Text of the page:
Work Begins To Improve Brooklyn Bridge Bike Lane

The city plans to make conditions safer for bikes and pedestrians on and around the Brooklyn Bridge bike lane, which opened to much fanfare—and some disappointment—last year.

2 minute read

July 20, 2022, 5:00 AM PDT

By Diana Ionescu @aworkoffiction


Green painted and protected bike lane on Centre Street

Before the current redesign, cyclists on the bridge shared a narrow wooden pathway with pedestrians. | NYCDOT / Centre Street connection to Brooklyn Bridge

A Streetsblog NYC article details the New York City Department of Transportation’s efforts to improve the highly anticipated Brooklyn Bridge bike lane, which disappointed some bike advocates when it opened last year

“Currently, the stretch of Centre Street north of Worth Street is what cyclists call ‘The Sluice’ because it resembles an entry path into an abattoir. Both curbside lanes of the roadway are occupied with placarded court and law enforcement cars.” According to the article, “The slaughterhouse conditions continue northbound on Centre Street to Canal Street. But the roadway definitely does not get safe above Canal. Yes, there is less double parking, but frustrated drivers tend to speed above Canal, where Centre opens up to two wide, rarely obstructed lanes.” Due to these conditions, “Since January 2017, there have been 64 reported crashes on just the two-block stretch of Centre Street between Canal and Grand streets, injuring eight cyclists, three pedestrians and two motorists.”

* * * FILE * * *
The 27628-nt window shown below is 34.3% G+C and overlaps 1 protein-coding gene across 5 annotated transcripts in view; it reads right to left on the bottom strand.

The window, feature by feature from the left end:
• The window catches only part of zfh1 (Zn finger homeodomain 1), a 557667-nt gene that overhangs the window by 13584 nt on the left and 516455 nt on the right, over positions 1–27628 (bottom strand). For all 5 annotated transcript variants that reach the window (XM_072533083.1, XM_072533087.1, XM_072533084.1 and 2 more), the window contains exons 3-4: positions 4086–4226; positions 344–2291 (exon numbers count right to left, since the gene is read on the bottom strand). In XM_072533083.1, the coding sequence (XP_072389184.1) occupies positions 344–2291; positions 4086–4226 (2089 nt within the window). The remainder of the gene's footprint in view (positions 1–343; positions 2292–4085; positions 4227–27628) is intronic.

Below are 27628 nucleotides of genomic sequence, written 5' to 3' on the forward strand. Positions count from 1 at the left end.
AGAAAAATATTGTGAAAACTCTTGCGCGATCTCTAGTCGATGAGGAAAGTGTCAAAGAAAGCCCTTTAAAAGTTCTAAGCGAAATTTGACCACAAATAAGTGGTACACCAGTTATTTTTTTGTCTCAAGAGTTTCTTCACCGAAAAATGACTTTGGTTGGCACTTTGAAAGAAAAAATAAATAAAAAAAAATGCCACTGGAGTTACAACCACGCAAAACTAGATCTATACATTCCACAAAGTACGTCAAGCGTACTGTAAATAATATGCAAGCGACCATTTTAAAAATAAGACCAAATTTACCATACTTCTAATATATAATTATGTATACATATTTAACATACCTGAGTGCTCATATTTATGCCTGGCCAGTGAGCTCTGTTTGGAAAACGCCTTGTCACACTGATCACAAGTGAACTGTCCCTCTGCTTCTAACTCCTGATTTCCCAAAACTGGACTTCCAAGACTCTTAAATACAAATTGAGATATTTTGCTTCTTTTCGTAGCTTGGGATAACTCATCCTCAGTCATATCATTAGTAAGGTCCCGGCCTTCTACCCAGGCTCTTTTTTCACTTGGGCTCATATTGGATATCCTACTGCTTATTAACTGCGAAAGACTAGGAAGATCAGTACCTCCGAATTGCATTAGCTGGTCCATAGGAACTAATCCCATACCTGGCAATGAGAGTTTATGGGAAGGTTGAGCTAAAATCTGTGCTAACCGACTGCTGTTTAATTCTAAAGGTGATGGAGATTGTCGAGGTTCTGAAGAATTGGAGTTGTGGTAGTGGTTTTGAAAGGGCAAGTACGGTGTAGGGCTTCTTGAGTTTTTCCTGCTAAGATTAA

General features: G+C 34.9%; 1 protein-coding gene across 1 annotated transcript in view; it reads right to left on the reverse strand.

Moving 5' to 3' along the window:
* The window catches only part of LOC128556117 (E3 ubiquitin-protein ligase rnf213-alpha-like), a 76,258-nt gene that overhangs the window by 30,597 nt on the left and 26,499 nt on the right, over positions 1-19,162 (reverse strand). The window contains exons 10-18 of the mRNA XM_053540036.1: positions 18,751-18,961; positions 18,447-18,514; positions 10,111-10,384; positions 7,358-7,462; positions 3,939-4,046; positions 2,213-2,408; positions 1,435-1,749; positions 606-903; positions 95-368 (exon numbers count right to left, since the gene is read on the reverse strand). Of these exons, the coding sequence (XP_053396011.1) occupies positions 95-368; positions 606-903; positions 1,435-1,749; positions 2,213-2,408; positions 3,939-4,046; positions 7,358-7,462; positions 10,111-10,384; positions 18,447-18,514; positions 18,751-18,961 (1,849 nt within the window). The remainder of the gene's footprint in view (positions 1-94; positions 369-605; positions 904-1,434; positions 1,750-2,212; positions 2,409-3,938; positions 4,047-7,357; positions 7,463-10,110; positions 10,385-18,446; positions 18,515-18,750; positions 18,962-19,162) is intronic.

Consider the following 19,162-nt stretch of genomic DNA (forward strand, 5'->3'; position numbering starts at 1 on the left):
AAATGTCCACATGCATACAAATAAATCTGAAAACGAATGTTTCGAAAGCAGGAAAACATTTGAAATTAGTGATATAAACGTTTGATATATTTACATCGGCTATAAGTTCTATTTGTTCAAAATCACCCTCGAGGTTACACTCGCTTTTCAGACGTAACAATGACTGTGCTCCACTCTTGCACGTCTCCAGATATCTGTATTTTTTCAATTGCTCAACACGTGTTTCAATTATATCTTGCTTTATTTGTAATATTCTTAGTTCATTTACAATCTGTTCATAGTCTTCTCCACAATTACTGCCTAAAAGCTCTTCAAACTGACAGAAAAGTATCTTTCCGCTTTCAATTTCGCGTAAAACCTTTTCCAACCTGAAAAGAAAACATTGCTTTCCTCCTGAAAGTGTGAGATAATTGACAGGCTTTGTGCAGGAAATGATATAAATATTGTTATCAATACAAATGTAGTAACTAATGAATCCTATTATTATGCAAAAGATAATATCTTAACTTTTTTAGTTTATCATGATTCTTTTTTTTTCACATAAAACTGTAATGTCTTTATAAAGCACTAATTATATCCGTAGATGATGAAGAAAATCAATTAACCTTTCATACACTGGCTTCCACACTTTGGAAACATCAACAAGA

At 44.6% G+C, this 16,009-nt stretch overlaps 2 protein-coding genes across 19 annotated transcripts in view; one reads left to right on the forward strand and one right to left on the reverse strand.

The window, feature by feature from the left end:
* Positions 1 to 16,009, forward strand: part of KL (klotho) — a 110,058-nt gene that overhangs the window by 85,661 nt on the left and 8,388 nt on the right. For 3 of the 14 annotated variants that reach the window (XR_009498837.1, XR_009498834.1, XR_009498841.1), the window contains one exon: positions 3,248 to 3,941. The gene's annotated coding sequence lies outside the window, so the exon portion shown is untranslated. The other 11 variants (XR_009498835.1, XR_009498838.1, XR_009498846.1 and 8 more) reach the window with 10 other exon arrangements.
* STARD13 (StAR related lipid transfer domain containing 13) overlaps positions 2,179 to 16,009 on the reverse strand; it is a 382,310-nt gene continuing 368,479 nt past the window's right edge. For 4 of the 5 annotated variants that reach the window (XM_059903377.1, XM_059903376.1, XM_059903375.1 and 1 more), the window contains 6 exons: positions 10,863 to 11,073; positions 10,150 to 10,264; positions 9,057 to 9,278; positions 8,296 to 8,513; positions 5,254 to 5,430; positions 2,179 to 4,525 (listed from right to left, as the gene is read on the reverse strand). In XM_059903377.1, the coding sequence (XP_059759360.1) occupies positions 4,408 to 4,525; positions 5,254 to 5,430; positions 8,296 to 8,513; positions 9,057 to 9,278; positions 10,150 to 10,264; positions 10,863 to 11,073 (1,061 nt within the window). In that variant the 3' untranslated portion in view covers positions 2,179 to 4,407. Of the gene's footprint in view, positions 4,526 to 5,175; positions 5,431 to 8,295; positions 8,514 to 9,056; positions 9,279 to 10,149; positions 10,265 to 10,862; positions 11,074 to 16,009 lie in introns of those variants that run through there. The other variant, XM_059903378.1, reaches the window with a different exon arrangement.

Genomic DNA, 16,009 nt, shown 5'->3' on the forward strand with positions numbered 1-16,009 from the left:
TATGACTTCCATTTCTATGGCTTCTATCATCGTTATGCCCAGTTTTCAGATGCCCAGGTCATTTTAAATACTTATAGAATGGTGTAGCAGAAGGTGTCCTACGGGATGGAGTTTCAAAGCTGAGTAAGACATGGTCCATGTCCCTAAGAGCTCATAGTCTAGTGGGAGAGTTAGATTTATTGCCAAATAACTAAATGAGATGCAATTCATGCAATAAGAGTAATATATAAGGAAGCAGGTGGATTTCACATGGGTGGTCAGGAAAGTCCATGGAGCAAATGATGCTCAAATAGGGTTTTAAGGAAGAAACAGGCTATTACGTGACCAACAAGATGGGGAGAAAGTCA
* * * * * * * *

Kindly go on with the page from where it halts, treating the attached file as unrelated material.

Now, “Work is under way to extend the Brooklyn Bridge protected bike lane on Centre Street north of Worth Street all the way to Kenmare Square and add a downtown-bound protected bike lane on Lafayette Street south of Kenmare Square, which currently has a painted lane.” Additionally, “The city will cut the motor vehicle lanes on Centre Street from two down to one in the section between Worth and Canal, and had previously said it would install pedestrian island[s] at every intersection along the way (some of those have already been blocked out).”

The plan doesn’t address every issue: “The only thing missing from this gap-closing plan is a better solution for cyclists who want to ride between the Brooklyn Bridge bike path and points west, including the hugely popular Hudson River Greenway.”

Thursday, July 14, 2022 in Streetsblog New York City

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